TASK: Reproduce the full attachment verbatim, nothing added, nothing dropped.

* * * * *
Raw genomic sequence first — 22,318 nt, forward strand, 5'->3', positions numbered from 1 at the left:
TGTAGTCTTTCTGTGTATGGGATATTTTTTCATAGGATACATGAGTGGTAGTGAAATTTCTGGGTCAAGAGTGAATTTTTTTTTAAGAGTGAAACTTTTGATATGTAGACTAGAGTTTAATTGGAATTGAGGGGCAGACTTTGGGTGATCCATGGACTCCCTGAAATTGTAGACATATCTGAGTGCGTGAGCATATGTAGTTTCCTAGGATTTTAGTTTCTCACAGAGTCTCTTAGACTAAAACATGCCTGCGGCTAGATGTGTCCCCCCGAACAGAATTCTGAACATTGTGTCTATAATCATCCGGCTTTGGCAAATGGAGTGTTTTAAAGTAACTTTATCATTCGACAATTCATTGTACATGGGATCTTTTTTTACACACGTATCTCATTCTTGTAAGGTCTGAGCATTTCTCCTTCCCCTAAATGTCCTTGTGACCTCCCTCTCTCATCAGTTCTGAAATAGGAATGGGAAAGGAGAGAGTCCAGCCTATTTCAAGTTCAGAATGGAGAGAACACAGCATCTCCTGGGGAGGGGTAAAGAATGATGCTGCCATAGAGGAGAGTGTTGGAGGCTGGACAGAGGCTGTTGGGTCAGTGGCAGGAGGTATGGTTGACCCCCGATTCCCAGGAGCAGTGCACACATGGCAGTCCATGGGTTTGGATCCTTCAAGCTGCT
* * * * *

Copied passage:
Raw genomic sequence first — 22,318 nt, forward strand, 5'->3', positions numbered from 1 at the left:
TGTAGTCTTTCTGTGTATGGGATATTTTTTCATAGGATACATGAGTGGTAGTGAAATTTCTGGGTCAAGAGTGAATTTTTTTTTAAGAGTGAAACTTTTGATATGTAGACTAGAGTTTAATTGGAATTGAGGGGCAGACTTTGGGTGATCCATGGACTCCCTGAAATTGTAGACATATCTGAGTGCGTGAGCATATGTAGTTTCCTAGGATTTTAGTTTCTCACAGAGTCTCTTAGACTAAAACATGCCTGCGGCTAGATGTGTCCCCCCGAACAGAATTCTGAACATTGTGTCTATAATCATCCGGCTTTGGCAAATGGAGTGTTTTAAAGTAACTTTATCATTCGACAATTCATTGTACATGGGATCTTTTTTTACACACGTATCTCATTCTTGTAAGGTCTGAGCATTTCTCCTTCCCCTAAATGTCCTTGTGACCTCCCTCTCTCATCAGTTCTGAAATAGGAATGGGAAAGGAGAGAGTCCAGCCTATTTCAAGTTCAGAATGGAGAGAACACAGCATCTCCTGGGGAGGGGTAAAGAATGATGCTGCCATAGAGGAGAGTGTTGGAGGCTGGACAGAGGCTGTTGGGTCAGTGGCAGGAGGTATGGTTGACCCCCGATTCCCAGGAGCAGTGCACACATGGCAGTCCATGGGTTTGGATCCTTCAAGCTGCT